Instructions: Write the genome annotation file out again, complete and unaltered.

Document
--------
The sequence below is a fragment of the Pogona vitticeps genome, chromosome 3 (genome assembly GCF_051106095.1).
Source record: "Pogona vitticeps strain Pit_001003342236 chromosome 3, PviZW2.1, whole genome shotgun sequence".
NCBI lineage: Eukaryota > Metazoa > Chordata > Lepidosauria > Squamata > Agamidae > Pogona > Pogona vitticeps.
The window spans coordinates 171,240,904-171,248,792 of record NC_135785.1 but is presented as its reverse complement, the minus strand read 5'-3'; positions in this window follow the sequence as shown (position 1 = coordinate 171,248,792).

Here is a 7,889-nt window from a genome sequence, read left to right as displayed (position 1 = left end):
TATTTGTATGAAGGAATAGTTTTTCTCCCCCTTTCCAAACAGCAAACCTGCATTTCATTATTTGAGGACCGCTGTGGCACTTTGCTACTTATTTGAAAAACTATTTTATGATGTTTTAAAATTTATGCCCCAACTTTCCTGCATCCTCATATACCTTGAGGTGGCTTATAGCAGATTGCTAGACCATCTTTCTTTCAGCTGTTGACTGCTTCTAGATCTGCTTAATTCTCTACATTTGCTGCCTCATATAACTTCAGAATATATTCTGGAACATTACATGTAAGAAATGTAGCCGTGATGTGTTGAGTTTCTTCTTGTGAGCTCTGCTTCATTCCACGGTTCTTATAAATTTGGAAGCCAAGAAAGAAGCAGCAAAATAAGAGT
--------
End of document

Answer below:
The sequence below is a fragment of the Pogona vitticeps genome, chromosome 3 (genome assembly GCF_051106095.1).
Source record: "Pogona vitticeps strain Pit_001003342236 chromosome 3, PviZW2.1, whole genome shotgun sequence".
NCBI lineage: Eukaryota > Metazoa > Chordata > Lepidosauria > Squamata > Agamidae > Pogona > Pogona vitticeps.
The window spans coordinates 171,240,904-171,248,792 of record NC_135785.1 but is presented as its reverse complement, the minus strand read 5'-3'; positions in this window follow the sequence as shown (position 1 = coordinate 171,248,792).

Here is a 7,889-nt window from a genome sequence, read left to right as displayed (position 1 = left end):
TATTTGTATGAAGGAATAGTTTTTCTCCCCCTTTCCAAACAGCAAACCTGCATTTCATTATTTGAGGACCGCTGTGGCACTTTGCTACTTATTTGAAAAACTATTTTATGATGTTTTAAAATTTATGCCCCAACTTTCCTGCATCCTCATATACCTTGAGGTGGCTTATAGCAGATTGCTAGACCATCTTTCTTTCAGCTGTTGACTGCTTCTAGATCTGCTTAATTCTCTACATTTGCTGCCTCATATAACTTCAGAATATATTCTGGAACATTACATGTAAGAAATGTAGCCGTGATGTGTTGAGTTTCTTCTTGTGAGCTCTGCTTCATTCCACGGTTCTTATAAATTTGGAAGCCAAGAAAGAAGCAGCAAAATAAGAGT